IRISH ARTIST and writer Christy Brown died on this day 38 years ago.
The Dubliner, who suffered from cerebral palsy, inspired millions with his autobiography My Left Foot, in which he detailed his passion for art and how he never allowed his disability to hold him back.
Mr Brown was born in Dublin in 1932 to a working-class family. He was one of 22 children, only 13 of which survived past infancy.
He was diagnosed with severe cerebral palsy soon after his birth, which left him almost entirely incapable of movement apart from in his left leg.
He discovered his passion for the arts at a young age, and adapted to his disability by writing and drawing by using his left foot, the only limb over which he had control.
His extraordinary talent prompted those close to him to encourage Mr Brown to tell his story through words, and he did so with the autobiography My Left Foot, which became a literary sensation almost overnight.
He was propelled into the international literary scene, and completed his second autobiography Down all the Days when he lived in America with his partner at the time Beth Moore.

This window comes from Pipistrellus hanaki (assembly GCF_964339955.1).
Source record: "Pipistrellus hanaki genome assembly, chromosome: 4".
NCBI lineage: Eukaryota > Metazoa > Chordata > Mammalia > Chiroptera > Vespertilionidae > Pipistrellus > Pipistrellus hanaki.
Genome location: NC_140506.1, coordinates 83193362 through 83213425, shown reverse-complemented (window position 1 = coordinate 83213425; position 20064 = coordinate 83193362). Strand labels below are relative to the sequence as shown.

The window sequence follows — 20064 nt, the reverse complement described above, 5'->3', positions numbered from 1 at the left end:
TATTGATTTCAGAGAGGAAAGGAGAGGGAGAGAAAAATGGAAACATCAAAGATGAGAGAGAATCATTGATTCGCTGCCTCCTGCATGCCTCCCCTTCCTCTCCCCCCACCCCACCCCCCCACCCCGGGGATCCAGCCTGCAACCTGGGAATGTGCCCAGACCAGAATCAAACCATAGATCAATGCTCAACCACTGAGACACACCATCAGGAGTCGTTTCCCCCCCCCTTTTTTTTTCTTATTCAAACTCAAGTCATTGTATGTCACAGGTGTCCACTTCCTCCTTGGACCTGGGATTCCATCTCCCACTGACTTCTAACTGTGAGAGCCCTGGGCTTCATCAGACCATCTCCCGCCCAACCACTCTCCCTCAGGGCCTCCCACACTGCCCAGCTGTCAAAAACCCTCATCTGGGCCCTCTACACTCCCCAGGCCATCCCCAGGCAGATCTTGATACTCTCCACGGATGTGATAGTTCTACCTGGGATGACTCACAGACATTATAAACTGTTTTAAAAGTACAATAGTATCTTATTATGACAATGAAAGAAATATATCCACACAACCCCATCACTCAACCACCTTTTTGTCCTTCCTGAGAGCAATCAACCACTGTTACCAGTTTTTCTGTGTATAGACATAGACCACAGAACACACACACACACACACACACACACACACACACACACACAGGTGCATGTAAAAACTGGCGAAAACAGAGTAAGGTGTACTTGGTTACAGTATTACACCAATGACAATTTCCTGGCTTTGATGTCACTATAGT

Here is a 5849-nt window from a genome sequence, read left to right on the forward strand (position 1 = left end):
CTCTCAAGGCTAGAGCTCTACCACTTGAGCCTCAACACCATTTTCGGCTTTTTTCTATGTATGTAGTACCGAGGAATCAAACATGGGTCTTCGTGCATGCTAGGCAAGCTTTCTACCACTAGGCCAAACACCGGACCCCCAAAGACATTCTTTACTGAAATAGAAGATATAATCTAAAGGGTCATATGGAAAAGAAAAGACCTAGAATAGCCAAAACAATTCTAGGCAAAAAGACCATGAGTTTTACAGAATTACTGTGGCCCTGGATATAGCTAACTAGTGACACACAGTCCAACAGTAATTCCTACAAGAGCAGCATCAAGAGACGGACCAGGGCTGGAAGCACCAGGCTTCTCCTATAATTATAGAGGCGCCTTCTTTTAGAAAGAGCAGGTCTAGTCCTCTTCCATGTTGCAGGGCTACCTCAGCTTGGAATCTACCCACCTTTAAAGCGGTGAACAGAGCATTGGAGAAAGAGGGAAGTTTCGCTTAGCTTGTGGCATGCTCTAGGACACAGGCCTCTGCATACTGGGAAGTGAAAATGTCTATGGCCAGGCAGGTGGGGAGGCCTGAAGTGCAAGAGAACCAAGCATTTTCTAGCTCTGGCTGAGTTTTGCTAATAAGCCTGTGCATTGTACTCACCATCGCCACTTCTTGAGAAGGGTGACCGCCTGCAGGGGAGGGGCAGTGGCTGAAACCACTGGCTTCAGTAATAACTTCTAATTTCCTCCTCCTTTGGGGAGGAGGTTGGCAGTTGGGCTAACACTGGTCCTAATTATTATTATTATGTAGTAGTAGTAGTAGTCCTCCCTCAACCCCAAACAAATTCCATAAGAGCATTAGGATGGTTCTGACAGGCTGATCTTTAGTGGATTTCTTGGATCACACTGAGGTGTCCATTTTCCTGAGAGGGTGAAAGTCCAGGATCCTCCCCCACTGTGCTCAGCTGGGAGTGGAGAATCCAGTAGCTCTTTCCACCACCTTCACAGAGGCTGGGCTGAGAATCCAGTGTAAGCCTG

The funds he received from his writing allowed him to return to Ireland to a house which was specially designed to accommodate his extra needs. He married Londoner Mary Carr and the pair moved to different places around Ireland before eventually settling in Somerset, England.
The relationship between Mr Brown and Ms Carr was controversial, with rumours that Mr Brown was being abused by his wife. He died at the age of 49 after a choking incident, and his body was found to have bruising consistent with domestic abuse.
Though his life was cut short, his legacy continued to grow.
Eight years after his death, Mr Brown’s first autobiography was made in to a now-famous feature film which starred Daniel Day Lewis. It won several Academy Award nominations and remains widely regarded as being one of the best Irish films ever made.
During his lifetime, Mr Brown released three novels, two autobiographies and two collections of poetry.
His final work, A Promising Career, was released posthumously following his death.
Christy Brown is still regarded as an important figure in Irish literary and disability activism circles alike.